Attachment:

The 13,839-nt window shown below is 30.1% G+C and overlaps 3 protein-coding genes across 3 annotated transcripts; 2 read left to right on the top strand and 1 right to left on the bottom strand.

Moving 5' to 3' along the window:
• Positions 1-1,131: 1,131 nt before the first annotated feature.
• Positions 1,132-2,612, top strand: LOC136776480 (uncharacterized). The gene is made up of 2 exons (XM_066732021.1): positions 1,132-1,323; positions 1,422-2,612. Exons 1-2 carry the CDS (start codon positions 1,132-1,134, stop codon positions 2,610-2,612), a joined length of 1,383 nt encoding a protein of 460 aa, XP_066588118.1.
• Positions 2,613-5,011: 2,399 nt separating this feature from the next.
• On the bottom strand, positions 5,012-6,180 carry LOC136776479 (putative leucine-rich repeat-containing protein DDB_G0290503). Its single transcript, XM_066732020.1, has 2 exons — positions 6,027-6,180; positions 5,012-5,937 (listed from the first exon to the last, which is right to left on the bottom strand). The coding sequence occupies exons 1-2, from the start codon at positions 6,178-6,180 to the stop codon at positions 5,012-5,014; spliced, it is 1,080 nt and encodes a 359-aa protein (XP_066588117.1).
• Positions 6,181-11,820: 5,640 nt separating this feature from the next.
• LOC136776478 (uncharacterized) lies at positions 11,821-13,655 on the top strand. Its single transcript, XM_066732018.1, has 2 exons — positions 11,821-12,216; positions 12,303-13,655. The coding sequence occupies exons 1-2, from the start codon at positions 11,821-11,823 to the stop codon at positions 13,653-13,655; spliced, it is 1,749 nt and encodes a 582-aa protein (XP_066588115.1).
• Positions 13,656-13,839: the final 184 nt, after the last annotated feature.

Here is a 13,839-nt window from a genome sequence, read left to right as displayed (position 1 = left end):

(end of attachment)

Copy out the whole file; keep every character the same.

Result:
The 13,839-nt window shown below is 30.1% G+C and overlaps 3 protein-coding genes across 3 annotated transcripts; 2 read left to right on the top strand and 1 right to left on the bottom strand.

Moving 5' to 3' along the window:
• Positions 1-1,131: 1,131 nt before the first annotated feature.
• Positions 1,132-2,612, top strand: LOC136776480 (uncharacterized). The gene is made up of 2 exons (XM_066732021.1): positions 1,132-1,323; positions 1,422-2,612. Exons 1-2 carry the CDS (start codon positions 1,132-1,134, stop codon positions 2,610-2,612), a joined length of 1,383 nt encoding a protein of 460 aa, XP_066588118.1.
• Positions 2,613-5,011: 2,399 nt separating this feature from the next.
• On the bottom strand, positions 5,012-6,180 carry LOC136776479 (putative leucine-rich repeat-containing protein DDB_G0290503). Its single transcript, XM_066732020.1, has 2 exons — positions 6,027-6,180; positions 5,012-5,937 (listed from the first exon to the last, which is right to left on the bottom strand). The coding sequence occupies exons 1-2, from the start codon at positions 6,178-6,180 to the stop codon at positions 5,012-5,014; spliced, it is 1,080 nt and encodes a 359-aa protein (XP_066588117.1).
• Positions 6,181-11,820: 5,640 nt separating this feature from the next.
• LOC136776478 (uncharacterized) lies at positions 11,821-13,655 on the top strand. Its single transcript, XM_066732018.1, has 2 exons — positions 11,821-12,216; positions 12,303-13,655. The coding sequence occupies exons 1-2, from the start codon at positions 11,821-11,823 to the stop codon at positions 13,653-13,655; spliced, it is 1,749 nt and encodes a 582-aa protein (XP_066588115.1).
• Positions 13,656-13,839: the final 184 nt, after the last annotated feature.

Here is a 13,839-nt window from a genome sequence, read left to right as displayed (position 1 = left end):